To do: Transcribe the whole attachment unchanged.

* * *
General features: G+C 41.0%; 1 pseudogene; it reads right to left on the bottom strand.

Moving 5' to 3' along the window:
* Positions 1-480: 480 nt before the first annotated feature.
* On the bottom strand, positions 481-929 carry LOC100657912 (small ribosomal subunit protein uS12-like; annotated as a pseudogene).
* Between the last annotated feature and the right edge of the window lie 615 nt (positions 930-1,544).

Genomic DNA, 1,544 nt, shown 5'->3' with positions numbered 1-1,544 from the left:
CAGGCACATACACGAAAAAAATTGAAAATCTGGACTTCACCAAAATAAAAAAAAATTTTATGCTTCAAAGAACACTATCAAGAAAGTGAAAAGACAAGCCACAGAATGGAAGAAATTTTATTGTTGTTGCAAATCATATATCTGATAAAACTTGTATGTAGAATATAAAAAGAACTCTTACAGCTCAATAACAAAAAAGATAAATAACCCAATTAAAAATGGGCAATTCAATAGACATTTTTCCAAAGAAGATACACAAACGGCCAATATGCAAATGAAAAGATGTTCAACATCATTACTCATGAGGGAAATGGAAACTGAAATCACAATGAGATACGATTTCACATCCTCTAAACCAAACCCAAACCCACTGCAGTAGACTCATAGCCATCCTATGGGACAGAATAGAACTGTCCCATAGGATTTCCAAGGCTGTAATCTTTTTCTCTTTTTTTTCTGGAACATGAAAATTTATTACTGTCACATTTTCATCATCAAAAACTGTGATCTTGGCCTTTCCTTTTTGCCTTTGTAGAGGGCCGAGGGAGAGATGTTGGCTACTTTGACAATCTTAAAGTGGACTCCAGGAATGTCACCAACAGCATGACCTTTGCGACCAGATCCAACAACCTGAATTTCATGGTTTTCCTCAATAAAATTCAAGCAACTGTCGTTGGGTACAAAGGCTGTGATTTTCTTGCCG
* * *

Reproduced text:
General features: G+C 41.0%; 1 pseudogene; it reads right to left on the bottom strand.

Moving 5' to 3' along the window:
* Positions 1-480: 480 nt before the first annotated feature.
* On the bottom strand, positions 481-929 carry LOC100657912 (small ribosomal subunit protein uS12-like; annotated as a pseudogene).
* Between the last annotated feature and the right edge of the window lie 615 nt (positions 930-1,544).

Genomic DNA, 1,544 nt, shown 5'->3' with positions numbered 1-1,544 from the left:
CAGGCACATACACGAAAAAAATTGAAAATCTGGACTTCACCAAAATAAAAAAAAATTTTATGCTTCAAAGAACACTATCAAGAAAGTGAAAAGACAAGCCACAGAATGGAAGAAATTTTATTGTTGTTGCAAATCATATATCTGATAAAACTTGTATGTAGAATATAAAAAGAACTCTTACAGCTCAATAACAAAAAAGATAAATAACCCAATTAAAAATGGGCAATTCAATAGACATTTTTCCAAAGAAGATACACAAACGGCCAATATGCAAATGAAAAGATGTTCAACATCATTACTCATGAGGGAAATGGAAACTGAAATCACAATGAGATACGATTTCACATCCTCTAAACCAAACCCAAACCCACTGCAGTAGACTCATAGCCATCCTATGGGACAGAATAGAACTGTCCCATAGGATTTCCAAGGCTGTAATCTTTTTCTCTTTTTTTTCTGGAACATGAAAATTTATTACTGTCACATTTTCATCATCAAAAACTGTGATCTTGGCCTTTCCTTTTTGCCTTTGTAGAGGGCCGAGGGAGAGATGTTGGCTACTTTGACAATCTTAAAGTGGACTCCAGGAATGTCACCAACAGCATGACCTTTGCGACCAGATCCAACAACCTGAATTTCATGGTTTTCCTCAATAAAATTCAAGCAACTGTCGTTGGGTACAAAGGCTGTGATTTTCTTGCCG